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Contents of @_ using subroutine signatures with default values

by davido (Cardinal)
on Jul 13, 2020 at 22:22 UTC ( #11119273=perlquestion: print w/replies, xml ) Need Help??

davido has asked for the wisdom of the Perl Monks concerning the following question:

perlsub states the following:

When using a signature, the arguments are still available in the special array variable @_ , in addition to the lexical variables of the signature.

We can confirm this:

sub baz ($this, $that) { warn '@_ contains ', scalar(@_), " elements.\n"; } baz('hello', 'world') # @_ contains 2 elements.

But what happens when one of the parameters is optional?

sub foo ($this, $that = 'world') { warn '@_ contains ', scalar(@_), " elements.\n"; } foo('hello'); # @_ contains 1 elements.

Here's an example with tests:

#!/usr/bin/env perl use strict; use warnings; use feature qw(signatures); no warnings qw(experimental::signatures); use Test::More tests => 8; sub baz($this, $that) { ok defined($this), "\$this is defined and contains $this"; ok defined($that), "\$that is defined and contains $that"; is scalar(@_), 2, '@_ has two elements.'; is_deeply \@_, [$this, $that] or diag 'Parameters: ', explain { this => $this, that => $that, at_underscore => \@_ }; } sub foo ($this, $that='bar') { ok defined($this), "\$this is defined and contains $this"; is $that, 'bar', '\$that contains "bar"'; is scalar(@_), 2, '@_ has two elements.'; is_deeply \@_, [$this, $that] or diag 'Parameters: ', explain { this => $this, that => $that, at_underscore => \@_ }; } note "\n\nTesting baz()"; baz('hello', 'world'); note "\n\nTesting foo()"; foo("a");

The output is...

1..8 # # # Testing baz() ok 1 - $this is defined and contains hello ok 2 - $that is defined and contains world ok 3 - @_ has two elements. ok 4 # # # Testing foo() ok 5 - $this is defined and contains a ok 6 - \$that contains "bar" not ok 7 - @_ has two elements. # Failed test '@_ has two elements.' # at mytest2.pl line 24. # got: '1' # expected: '2' not ok 8 # Failed test at mytest2.pl line 25. # Structures begin differing at: # $got->[1] = Does not exist # $expected->[1] = 'bar' # Parameters: { # 'at_underscore' => [ # 'a' # ], # 'that' => 'bar', # 'this' => 'a' # } # Looks like you failed 2 tests of 8. shell returned 2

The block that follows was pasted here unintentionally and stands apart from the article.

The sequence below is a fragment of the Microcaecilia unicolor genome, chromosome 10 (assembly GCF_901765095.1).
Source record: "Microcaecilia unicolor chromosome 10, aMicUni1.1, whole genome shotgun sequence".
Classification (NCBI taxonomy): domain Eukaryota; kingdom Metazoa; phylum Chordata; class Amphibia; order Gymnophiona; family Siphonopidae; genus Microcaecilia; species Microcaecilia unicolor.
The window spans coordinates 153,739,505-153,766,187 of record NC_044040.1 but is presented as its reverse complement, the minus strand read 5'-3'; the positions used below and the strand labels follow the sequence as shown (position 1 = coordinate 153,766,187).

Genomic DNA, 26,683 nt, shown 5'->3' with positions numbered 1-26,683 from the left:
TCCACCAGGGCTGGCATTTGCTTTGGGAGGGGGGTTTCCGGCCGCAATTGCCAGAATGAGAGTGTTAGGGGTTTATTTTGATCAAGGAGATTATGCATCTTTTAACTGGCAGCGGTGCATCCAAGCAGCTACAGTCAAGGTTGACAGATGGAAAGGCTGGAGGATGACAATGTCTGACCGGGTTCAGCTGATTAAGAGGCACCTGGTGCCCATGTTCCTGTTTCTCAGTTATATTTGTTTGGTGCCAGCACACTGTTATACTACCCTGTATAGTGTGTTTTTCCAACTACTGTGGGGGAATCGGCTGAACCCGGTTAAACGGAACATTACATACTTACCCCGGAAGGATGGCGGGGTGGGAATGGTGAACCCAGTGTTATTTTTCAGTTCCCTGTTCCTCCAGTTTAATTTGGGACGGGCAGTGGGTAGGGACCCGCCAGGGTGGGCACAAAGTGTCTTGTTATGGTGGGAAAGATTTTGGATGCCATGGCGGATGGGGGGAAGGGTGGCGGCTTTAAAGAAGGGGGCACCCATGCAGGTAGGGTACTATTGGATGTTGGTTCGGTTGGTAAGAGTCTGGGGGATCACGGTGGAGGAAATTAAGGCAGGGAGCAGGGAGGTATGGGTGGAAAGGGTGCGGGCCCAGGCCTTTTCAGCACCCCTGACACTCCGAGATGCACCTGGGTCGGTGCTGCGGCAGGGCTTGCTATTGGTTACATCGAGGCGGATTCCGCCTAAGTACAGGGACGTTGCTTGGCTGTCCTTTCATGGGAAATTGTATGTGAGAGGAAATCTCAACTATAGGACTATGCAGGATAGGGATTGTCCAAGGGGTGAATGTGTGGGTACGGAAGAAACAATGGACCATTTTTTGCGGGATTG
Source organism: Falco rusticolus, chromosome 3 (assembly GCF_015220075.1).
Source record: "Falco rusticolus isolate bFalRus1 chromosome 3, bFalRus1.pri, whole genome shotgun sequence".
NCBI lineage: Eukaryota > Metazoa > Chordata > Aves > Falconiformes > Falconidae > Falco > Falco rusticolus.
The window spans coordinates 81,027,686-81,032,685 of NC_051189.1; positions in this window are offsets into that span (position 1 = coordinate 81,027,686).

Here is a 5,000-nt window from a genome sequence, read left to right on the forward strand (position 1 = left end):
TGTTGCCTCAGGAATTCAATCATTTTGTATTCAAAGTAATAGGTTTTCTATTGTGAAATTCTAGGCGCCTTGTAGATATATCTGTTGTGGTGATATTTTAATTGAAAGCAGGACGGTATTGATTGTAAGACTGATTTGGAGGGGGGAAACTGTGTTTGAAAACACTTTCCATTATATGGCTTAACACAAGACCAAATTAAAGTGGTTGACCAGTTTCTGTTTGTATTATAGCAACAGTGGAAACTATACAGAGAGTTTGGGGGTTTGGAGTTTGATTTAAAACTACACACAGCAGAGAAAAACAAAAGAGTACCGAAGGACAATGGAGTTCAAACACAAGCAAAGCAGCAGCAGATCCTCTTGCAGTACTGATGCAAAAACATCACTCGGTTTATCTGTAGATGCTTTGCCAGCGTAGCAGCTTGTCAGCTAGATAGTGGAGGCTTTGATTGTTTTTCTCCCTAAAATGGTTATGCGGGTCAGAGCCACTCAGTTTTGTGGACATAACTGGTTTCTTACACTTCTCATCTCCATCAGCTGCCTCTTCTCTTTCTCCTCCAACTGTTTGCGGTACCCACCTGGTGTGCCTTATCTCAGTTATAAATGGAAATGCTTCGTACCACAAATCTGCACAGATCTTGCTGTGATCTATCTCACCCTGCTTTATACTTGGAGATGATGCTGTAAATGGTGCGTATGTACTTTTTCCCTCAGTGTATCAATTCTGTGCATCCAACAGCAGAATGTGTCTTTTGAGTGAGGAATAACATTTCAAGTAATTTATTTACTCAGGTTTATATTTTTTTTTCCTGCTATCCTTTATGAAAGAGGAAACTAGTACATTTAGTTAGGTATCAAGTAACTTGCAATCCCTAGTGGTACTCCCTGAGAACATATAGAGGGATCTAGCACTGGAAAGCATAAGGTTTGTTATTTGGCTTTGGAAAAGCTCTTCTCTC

This has probably been discussed a lot somewhere.

The question: Is the reason that scalar(@_) does not contain aliases to optional values so that we can determine how many parameters were actually passed, and if so, should it be documented?


Dave

Replies are listed 'Best First'.
Re: Contents of @_ using subroutine signatures with default values
by dave_the_m (Monsignor) on Jul 14, 2020 at 00:23 UTC
    One reason why signatures are still marked as experimental is that in a future release or perl, @_ probably wont be populated within signatured subroutines

    Dave.

      > @_ probably wont be populated within signatured subroutines

      This desire seems to originate from the performance impact of populating @_.

      But this will break some compatibility to older code and make migration harder.

      May I suggest a compromise to scan the functions body for the use of @_ and to dynamically decide then?

      Attaching a flag to the code-ref which is evaluated by the signature code once the parser encounters @_ shouldn't be too difficult.

      I hope you all have in mind that goto &sub relies on @_.

      So does the debugger via @DB:_ for call stack traces.

      As a side note: JS has a "arguments" array analog to @_ and performance is not JS' problem.

      Cheers Rolf
      (addicted to the Perl Programming Language :)
      Wikisyntax for the Monastery

        The simplified answer: no, it's not that simple. If @_ isn't populated, then the signature code gets its arguments directly from the stack. If @_ gets populated, then the stack and @_ can get out of sync, e.g. by code within the signature which manipulates @_. So in that case the code must get its args from @_ rather than from the stack. So there have to be two code paths for everything.